Pitfalls for the Healthcare Agent (and the Patient)
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Many times in these columns, the issue of advance directives has been addressed and the contributors have repeatedly emphasized the importance of appointing a health care agent. Various national surveys have revealed that only about 20 – 30 % of the population have taken the initiative to appoint someone to speak on their behalf when they are unable to do so.
Many reasons have been suggested for the failure to appoint a health care agent. Some reasons involve a frame of mind: reluctance, apathy, fear, and procrastination—even a kind of denial where death is “something that happens to someone else.” Some individuals, though, simply have no one that they can trust with such important issues. Other individuals simply refuse to “bother” members of the family with such concerns, failing to realize that the “bother” could be exponentially greater for the remaining family members because of a failure to address the issue in a timely manner.
Nationally prominent incidents, such as the case of Terry Schiavo, are useful at the societal level in that the importance of advance directives is brought to the forefront. In my ethics consultations with patients and their families, the mere mention of this woman and the beleaguered family underscores the importance of family consensus and makes for an easier conversation.
Ideally, careful consideration and discussion should lead to an end-of-life scenario where the health care agent faithfully carries out the medical directives of the patient. Nevertheless, in spite of the appropriateness of and need for the advance directive, it is not without difficulties. The primary clinical difficulties with the directive are the way that a health care agent is chosen and the manner in which that individual carries out the duties of being the agent. The latter of these situations can be particularly disturbing in that the health care agent may be making medical decisions that are at variance with the known wishes of the patient. This type of scenario often creates considerable strife among family members. Given the gray zones of medicine, it should not come as a surprise that “a patient’s best interest” may be hard to delineate, and that it may be very difficult to remove the individual who was actually appointed as health care agent.
For example, in New York State the law grants the health care agent particularly broad powers, and the agent may only be removed from decision-making authority if he is not acting in the patient’s best interest. In addition, removal of the appointed agent may require a legal ruling: an ordeal that a family may not wish undertake during such a stressful time. Perhaps if the health care agent knows the patient’s prior wishes (an issue that should have been broached in the discussion of accepting the appointment) and chooses not to follow them, then the agent should consider recusing himself as the appointed agent. But this is a matter of ethics to which only the health care agent can attend.
The other situation, mentioned above, was that of choosing a health care agent. In many families, this process never occurs, and the patient may develop a medical condition requiring immediate hospitalization and intense care. If the patient has not made her wishes known in the past and cannot speak for herself now, then none of the members of the family have any distinct prior knowledge of any preferences regarding medical decisions.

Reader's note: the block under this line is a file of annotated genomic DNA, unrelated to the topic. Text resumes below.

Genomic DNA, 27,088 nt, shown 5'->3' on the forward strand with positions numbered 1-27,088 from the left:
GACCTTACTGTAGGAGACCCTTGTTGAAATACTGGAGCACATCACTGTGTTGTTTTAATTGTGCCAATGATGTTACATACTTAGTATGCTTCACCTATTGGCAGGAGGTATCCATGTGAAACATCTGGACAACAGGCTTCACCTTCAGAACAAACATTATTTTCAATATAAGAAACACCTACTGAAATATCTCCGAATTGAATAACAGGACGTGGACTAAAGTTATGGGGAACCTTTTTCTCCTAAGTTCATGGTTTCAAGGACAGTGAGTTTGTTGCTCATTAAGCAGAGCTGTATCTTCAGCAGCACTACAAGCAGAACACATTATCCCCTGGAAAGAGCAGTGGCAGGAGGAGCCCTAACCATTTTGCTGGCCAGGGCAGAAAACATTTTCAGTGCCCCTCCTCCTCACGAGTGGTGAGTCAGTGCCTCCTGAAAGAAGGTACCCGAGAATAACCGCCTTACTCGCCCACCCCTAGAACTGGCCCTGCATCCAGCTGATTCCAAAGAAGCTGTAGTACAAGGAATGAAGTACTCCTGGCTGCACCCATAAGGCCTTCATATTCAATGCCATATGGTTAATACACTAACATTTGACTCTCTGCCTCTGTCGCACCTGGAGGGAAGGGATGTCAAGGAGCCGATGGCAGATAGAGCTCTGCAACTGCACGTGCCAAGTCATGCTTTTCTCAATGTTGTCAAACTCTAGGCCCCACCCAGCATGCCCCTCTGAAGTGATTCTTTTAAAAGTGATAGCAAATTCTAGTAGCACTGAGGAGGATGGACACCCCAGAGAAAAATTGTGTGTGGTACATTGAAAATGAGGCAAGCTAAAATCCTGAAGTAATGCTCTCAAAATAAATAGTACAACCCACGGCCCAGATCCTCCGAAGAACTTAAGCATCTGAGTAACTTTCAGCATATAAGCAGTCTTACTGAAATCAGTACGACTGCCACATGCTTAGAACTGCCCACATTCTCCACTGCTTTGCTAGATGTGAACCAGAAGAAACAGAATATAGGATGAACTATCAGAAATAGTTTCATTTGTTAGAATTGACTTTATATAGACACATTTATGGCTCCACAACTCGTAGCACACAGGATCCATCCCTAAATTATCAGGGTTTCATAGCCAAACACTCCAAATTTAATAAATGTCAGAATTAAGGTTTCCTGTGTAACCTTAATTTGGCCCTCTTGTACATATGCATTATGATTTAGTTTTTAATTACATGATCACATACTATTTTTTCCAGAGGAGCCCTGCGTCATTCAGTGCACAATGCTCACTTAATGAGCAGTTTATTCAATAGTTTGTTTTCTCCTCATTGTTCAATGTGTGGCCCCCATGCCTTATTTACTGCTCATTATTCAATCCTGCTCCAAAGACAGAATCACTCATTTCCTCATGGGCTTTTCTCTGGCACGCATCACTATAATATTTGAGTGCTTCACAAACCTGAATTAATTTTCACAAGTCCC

There is always a possibility, though, that a patient will regain consciousness and recover a measure of decisional capacity, and appoint a specific individual as her health care agent. The appointment of a health care agent is felt to require only a low level of decisional capacity (as compared with the decision to undergo organ transplantation, which normally would require a very high level of such capacity). Consequently, this appointment is accomplished with relative ease. The patient need only to understand and to identify the proposed health care agent, and the agent need only accept the responsibility. When this happens in New York, the doctor is now obligated to follow the directive of the newly-appointed health care agent, who—possibly—may have no prior knowledge of the patient’s end-of-life medical desires.
This is a curious ethical dilemma for the medical team and the ethicist. Prior to the appointment, the medical team was making medical decisions on the basis of benefits and burdens, efficacy, and medical appropriateness—all from a medical perspective. After the appointment, the team is now following the directives of an individual who is operating (at best) from a substituted judgment perspective, and (at worst) from a best interest level. The law grants authority to the health care agent, but does not require knowledge. The ethics literature is starting to emphasize the dichotomy of the agent making a decision that the patient would have made (substituted judgment) as juxtaposed against a decision that the agent alleges that the patient might choose on a purely medical basis (best interest). This is a very important differentiation, and in allowing the hegemony of the health care agent, the distinction may become blurred.
Even in recognizing the above problems, I strongly suggest that anyone without an advance directive should remedy the situation. Joint decision-making is the current medical-legal standard. Medical decisions between the patient, the family, and the doctor are often made at the bedside as a medical crisis unfolds. Advance directive decisions between the patient and the family should be made at the fireside in the comfort of one’s home before a medical crisis develops. Even though potential difficulties exist, the advance directive is the best way to memorialize your end-of-life medical preferences.